The U.S. federal deficit fell from around $1.1 trillion for fiscal year 2012 to under $700 billion for 2013, and is projected by the Congressional Budget Office to be below $500 B by 2015. Although it sounds like continuing improvement, the CBO’s projected path is actually unsustainable. Here’s why.
The first thing to understand is the difference between the federal deficit and the federal debt. The deficit is a flow variable, measured in dollars per year. Specifically, the deficit is the difference between the government’s spending on goods, services, transfers and interest payments over the course of an entire year and the revenues that the government takes in during that year. The $680 B/year U.S. deficit was half as big in 2013 as it had been in 2009. By 2015 the CBO is projecting that the annual deficit will be down to only a third of its 2009 value.
By contrast, debt is a stock variable that measures how much money the government owes at a particular point in time. If the deficit is positive, it means that the government spends more over the year than it takes in as revenue. In that case, the government wouldn’t pay back any of the debt it owed at the start of the year, so it would have to roll over that debt and still owe that sum at the end of the year, and in addition would need to issue new debt to cover the deficit during the course of the year. Thus whenever the government is running a deficit (regardless of whether it is a smaller deficit than the year before) the total level of debt is going to be higher at the end of the year than it was at the beginning. At the start of fiscal year 2012, the government owed $10,128 B. During that year, it spent $1,087 B more than it took in as taxes, and it ended the year owing $11,281 B, an increase in the debt of about 1.1 trillion dollars. During FY 2013, the deficit was $680 B, and we ended the year with a debt of $11,982, about 700 billion more than we started. The deficit is projected to continue to decrease further in 2014 and 2015, but the debt nonetheless will continue to climb.
A growing debt load can be offset by the fact that the U.S. economy should be bigger in 2015 than it is today. The CBO projections released last week expect U.S. real GDP to rise by over 3% a year for each of the next three years. As summarized by the table below, the CBO is a little more optimistic than some other forecasters, but their growth forecasts strike me as quite reasonable.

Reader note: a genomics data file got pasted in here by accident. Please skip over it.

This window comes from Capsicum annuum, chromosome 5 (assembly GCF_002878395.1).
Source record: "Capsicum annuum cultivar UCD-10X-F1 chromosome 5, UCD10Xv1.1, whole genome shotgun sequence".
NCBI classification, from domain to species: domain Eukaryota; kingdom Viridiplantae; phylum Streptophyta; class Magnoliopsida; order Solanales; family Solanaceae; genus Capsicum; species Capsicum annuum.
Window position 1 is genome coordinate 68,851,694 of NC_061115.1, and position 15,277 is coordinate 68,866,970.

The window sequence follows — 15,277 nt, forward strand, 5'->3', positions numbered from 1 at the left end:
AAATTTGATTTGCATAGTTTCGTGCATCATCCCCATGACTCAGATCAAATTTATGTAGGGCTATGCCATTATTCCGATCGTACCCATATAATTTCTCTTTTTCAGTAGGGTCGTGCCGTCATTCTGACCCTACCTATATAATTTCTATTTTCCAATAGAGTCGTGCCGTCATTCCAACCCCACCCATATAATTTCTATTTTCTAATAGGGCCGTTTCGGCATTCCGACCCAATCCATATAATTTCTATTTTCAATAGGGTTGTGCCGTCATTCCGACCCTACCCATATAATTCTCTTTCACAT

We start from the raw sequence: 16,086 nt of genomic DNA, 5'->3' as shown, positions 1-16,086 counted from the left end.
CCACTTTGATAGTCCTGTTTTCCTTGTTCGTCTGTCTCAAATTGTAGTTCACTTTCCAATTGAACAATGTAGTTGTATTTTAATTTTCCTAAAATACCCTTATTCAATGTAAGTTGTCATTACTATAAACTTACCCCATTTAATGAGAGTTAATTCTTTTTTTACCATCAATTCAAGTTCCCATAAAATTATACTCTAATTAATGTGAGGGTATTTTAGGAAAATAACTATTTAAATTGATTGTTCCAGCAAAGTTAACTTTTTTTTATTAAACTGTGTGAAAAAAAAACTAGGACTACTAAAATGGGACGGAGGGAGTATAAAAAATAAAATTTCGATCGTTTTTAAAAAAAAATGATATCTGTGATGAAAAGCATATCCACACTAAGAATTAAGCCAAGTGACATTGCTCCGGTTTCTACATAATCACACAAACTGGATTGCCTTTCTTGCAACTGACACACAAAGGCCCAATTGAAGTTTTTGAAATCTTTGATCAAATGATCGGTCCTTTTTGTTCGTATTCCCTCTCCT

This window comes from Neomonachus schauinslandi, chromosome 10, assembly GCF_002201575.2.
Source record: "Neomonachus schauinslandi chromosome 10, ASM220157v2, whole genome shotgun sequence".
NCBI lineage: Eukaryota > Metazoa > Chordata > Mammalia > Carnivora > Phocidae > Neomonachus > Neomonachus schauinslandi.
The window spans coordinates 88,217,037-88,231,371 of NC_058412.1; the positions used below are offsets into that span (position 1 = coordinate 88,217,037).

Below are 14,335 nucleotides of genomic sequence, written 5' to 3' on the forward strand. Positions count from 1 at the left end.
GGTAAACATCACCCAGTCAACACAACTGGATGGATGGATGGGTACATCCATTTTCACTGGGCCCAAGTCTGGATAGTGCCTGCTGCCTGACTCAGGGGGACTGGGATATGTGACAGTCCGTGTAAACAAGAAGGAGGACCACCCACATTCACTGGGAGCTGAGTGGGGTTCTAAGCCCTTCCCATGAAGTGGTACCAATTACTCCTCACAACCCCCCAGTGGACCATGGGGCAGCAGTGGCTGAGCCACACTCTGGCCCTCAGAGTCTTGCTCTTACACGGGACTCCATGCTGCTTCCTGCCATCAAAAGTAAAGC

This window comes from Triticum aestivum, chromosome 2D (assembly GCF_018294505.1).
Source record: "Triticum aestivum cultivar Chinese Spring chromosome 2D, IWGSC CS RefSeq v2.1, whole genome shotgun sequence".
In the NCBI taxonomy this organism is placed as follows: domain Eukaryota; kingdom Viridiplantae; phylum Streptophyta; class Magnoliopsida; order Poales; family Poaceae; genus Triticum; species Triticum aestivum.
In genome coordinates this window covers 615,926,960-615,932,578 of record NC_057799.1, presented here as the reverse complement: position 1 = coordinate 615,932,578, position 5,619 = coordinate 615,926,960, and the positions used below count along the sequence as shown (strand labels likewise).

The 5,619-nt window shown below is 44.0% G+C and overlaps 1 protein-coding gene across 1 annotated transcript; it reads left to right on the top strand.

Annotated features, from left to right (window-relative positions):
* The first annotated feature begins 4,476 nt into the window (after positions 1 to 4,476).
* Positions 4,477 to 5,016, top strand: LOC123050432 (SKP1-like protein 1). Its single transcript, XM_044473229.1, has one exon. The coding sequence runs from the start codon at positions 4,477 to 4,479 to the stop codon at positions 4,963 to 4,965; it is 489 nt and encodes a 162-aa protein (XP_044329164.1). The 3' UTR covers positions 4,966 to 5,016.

Given this anticipated growth in GDP, even though the debt is expected to increase every year, the economy is projected to grow even faster, so that the CBO anticipates that U.S. federal debt held by the public will decline modestly over the next several years when measured as a percent of GDP.
Interest expense is another variable to factor in. The U.S. Treasury’s net interest expense for FY 2013 was $221 B, or about 1.8% of the ending net debt level of $11,982 B. That low interest cost, despite the large debt load, is reflective of the fact that the interest rates at which the Treasury is currently borrowing are extremely low. The imputed average interest rate, 1.8%, is close to the 2.2% average yield on newly issued 10-year Treasury securities during FY 2013. Historically, you can get a good estimate of the number of dollars that the Treasury will spend in order to make its interest payments by multiplying the level of outstanding debt by the average 10-year interest rate over the year.
Low interest rates are the main reason that the net interest expense ($221 B) was so low in 2013 despite the high level of debt. If interest rates were to return to the average level of 4.5% that we saw over the last decade, it would mean that the Treasury’s net interest expense would grow to 2-1/2 times its level last year, even if we were to get the deficit all the way down to zero beginning in FY 2014 so that the level of debt never grew above where it was at the end of FY 2013.
The CBO, like most other forecasters, is anticipating that interest rates will rise gradually over the next several years. In addition, rising medical costs and an aging population are expected to bring the primary deficit back up in the near future. When the CBO put all these different factors together, their conclusion was that, despite the fact that the deficit is projected to shrink over the next two years, and despite the fact that the economy is assumed to experience above-average growth over the next several years, U.S. debt will resuming rising relative to GDP after 2017.
In the CBO’s forecast, the sum that the U.S. Treasury will be paying each year just to make the interest payments on the debt it’s already accumulated is projected to exceed the entire defense budget or the total of nondefense discretionary spending by 2021.
There’s no reason to think that the number of dollars investors around the world are willing to lend to the U.S. government would continue to grow at a faster rate than the economy itself. Something more has to give as you project this scenario forward.
This piece is cross-posted from Econbrowser with permission.